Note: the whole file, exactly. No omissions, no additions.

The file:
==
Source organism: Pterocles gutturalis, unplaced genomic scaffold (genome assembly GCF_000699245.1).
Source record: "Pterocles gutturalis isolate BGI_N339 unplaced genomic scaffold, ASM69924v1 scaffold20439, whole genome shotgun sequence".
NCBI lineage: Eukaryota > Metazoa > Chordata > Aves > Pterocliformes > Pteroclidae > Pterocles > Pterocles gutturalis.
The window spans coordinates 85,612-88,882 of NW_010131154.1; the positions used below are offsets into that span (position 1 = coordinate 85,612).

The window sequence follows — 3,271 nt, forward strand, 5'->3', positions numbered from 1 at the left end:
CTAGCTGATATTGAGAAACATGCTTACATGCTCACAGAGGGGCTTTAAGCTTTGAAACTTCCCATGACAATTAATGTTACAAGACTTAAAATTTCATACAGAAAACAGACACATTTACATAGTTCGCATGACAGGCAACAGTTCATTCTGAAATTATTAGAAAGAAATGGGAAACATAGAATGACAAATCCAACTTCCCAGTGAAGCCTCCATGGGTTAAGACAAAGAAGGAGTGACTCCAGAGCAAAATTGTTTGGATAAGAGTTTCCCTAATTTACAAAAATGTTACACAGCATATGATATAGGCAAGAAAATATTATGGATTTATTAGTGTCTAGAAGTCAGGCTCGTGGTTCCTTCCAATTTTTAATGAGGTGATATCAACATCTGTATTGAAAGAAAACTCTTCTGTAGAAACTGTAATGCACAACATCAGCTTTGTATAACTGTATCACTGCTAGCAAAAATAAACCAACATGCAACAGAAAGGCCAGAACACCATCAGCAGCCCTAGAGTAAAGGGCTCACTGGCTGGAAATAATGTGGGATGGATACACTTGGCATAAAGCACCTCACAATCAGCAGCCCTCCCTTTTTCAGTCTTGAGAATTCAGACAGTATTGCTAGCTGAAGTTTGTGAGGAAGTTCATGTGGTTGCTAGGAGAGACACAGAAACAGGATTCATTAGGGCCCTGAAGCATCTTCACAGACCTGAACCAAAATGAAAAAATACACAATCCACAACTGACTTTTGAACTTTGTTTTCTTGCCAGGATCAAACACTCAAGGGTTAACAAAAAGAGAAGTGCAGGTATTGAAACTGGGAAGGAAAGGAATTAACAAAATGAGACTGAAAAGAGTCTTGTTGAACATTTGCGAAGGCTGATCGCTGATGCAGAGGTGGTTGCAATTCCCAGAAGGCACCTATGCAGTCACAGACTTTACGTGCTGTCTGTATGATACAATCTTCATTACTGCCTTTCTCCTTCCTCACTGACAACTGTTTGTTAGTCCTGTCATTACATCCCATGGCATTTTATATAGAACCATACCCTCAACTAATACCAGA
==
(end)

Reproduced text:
Source organism: Pterocles gutturalis, unplaced genomic scaffold (genome assembly GCF_000699245.1).
Source record: "Pterocles gutturalis isolate BGI_N339 unplaced genomic scaffold, ASM69924v1 scaffold20439, whole genome shotgun sequence".
NCBI lineage: Eukaryota > Metazoa > Chordata > Aves > Pterocliformes > Pteroclidae > Pterocles > Pterocles gutturalis.
The window spans coordinates 85,612-88,882 of NW_010131154.1; the positions used below are offsets into that span (position 1 = coordinate 85,612).

The window sequence follows — 3,271 nt, forward strand, 5'->3', positions numbered from 1 at the left end:
CTAGCTGATATTGAGAAACATGCTTACATGCTCACAGAGGGGCTTTAAGCTTTGAAACTTCCCATGACAATTAATGTTACAAGACTTAAAATTTCATACAGAAAACAGACACATTTACATAGTTCGCATGACAGGCAACAGTTCATTCTGAAATTATTAGAAAGAAATGGGAAACATAGAATGACAAATCCAACTTCCCAGTGAAGCCTCCATGGGTTAAGACAAAGAAGGAGTGACTCCAGAGCAAAATTGTTTGGATAAGAGTTTCCCTAATTTACAAAAATGTTACACAGCATATGATATAGGCAAGAAAATATTATGGATTTATTAGTGTCTAGAAGTCAGGCTCGTGGTTCCTTCCAATTTTTAATGAGGTGATATCAACATCTGTATTGAAAGAAAACTCTTCTGTAGAAACTGTAATGCACAACATCAGCTTTGTATAACTGTATCACTGCTAGCAAAAATAAACCAACATGCAACAGAAAGGCCAGAACACCATCAGCAGCCCTAGAGTAAAGGGCTCACTGGCTGGAAATAATGTGGGATGGATACACTTGGCATAAAGCACCTCACAATCAGCAGCCCTCCCTTTTTCAGTCTTGAGAATTCAGACAGTATTGCTAGCTGAAGTTTGTGAGGAAGTTCATGTGGTTGCTAGGAGAGACACAGAAACAGGATTCATTAGGGCCCTGAAGCATCTTCACAGACCTGAACCAAAATGAAAAAATACACAATCCACAACTGACTTTTGAACTTTGTTTTCTTGCCAGGATCAAACACTCAAGGGTTAACAAAAAGAGAAGTGCAGGTATTGAAACTGGGAAGGAAAGGAATTAACAAAATGAGACTGAAAAGAGTCTTGTTGAACATTTGCGAAGGCTGATCGCTGATGCAGAGGTGGTTGCAATTCCCAGAAGGCACCTATGCAGTCACAGACTTTACGTGCTGTCTGTATGATACAATCTTCATTACTGCCTTTCTCCTTCCTCACTGACAACTGTTTGTTAGTCCTGTCATTACATCCCATGGCATTTTATATAGAACCATACCCTCAACTAATACCAGA